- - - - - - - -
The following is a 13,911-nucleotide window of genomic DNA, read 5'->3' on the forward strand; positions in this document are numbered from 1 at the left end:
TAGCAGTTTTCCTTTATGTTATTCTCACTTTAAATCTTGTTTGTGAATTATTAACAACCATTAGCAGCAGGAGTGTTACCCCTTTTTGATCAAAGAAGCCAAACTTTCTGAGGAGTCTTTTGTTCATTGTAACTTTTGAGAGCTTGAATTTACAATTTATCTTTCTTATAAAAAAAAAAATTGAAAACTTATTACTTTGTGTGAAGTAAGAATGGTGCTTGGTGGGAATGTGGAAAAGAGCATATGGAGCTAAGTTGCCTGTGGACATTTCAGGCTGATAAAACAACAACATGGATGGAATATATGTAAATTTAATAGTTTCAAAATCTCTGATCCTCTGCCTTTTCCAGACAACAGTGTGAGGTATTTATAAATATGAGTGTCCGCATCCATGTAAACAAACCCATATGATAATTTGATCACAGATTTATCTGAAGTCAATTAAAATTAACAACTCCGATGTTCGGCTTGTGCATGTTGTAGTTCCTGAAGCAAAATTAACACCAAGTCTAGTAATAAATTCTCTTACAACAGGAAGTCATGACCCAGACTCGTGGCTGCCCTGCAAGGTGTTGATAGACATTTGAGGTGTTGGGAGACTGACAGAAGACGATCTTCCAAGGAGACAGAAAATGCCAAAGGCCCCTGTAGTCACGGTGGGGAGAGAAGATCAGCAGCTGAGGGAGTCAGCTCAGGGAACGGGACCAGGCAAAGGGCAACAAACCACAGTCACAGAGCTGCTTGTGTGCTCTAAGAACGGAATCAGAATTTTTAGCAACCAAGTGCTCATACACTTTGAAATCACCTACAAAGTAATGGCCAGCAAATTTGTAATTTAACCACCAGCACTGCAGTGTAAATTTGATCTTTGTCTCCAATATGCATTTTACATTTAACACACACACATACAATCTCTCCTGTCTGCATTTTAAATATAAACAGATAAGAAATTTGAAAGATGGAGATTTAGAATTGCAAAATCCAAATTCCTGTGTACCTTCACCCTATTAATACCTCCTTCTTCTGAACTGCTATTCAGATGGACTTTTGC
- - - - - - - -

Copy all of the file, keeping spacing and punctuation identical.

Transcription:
The following is a 13,911-nucleotide window of genomic DNA, read 5'->3' on the forward strand; positions in this document are numbered from 1 at the left end:
TAGCAGTTTTCCTTTATGTTATTCTCACTTTAAATCTTGTTTGTGAATTATTAACAACCATTAGCAGCAGGAGTGTTACCCCTTTTTGATCAAAGAAGCCAAACTTTCTGAGGAGTCTTTTGTTCATTGTAACTTTTGAGAGCTTGAATTTACAATTTATCTTTCTTATAAAAAAAAAAATTGAAAACTTATTACTTTGTGTGAAGTAAGAATGGTGCTTGGTGGGAATGTGGAAAAGAGCATATGGAGCTAAGTTGCCTGTGGACATTTCAGGCTGATAAAACAACAACATGGATGGAATATATGTAAATTTAATAGTTTCAAAATCTCTGATCCTCTGCCTTTTCCAGACAACAGTGTGAGGTATTTATAAATATGAGTGTCCGCATCCATGTAAACAAACCCATATGATAATTTGATCACAGATTTATCTGAAGTCAATTAAAATTAACAACTCCGATGTTCGGCTTGTGCATGTTGTAGTTCCTGAAGCAAAATTAACACCAAGTCTAGTAATAAATTCTCTTACAACAGGAAGTCATGACCCAGACTCGTGGCTGCCCTGCAAGGTGTTGATAGACATTTGAGGTGTTGGGAGACTGACAGAAGACGATCTTCCAAGGAGACAGAAAATGCCAAAGGCCCCTGTAGTCACGGTGGGGAGAGAAGATCAGCAGCTGAGGGAGTCAGCTCAGGGAACGGGACCAGGCAAAGGGCAACAAACCACAGTCACAGAGCTGCTTGTGTGCTCTAAGAACGGAATCAGAATTTTTAGCAACCAAGTGCTCATACACTTTGAAATCACCTACAAAGTAATGGCCAGCAAATTTGTAATTTAACCACCAGCACTGCAGTGTAAATTTGATCTTTGTCTCCAATATGCATTTTACATTTAACACACACACATACAATCTCTCCTGTCTGCATTTTAAATATAAACAGATAAGAAATTTGAAAGATGGAGATTTAGAATTGCAAAATCCAAATTCCTGTGTACCTTCACCCTATTAATACCTCCTTCTTCTGAACTGCTATTCAGATGGACTTTTGC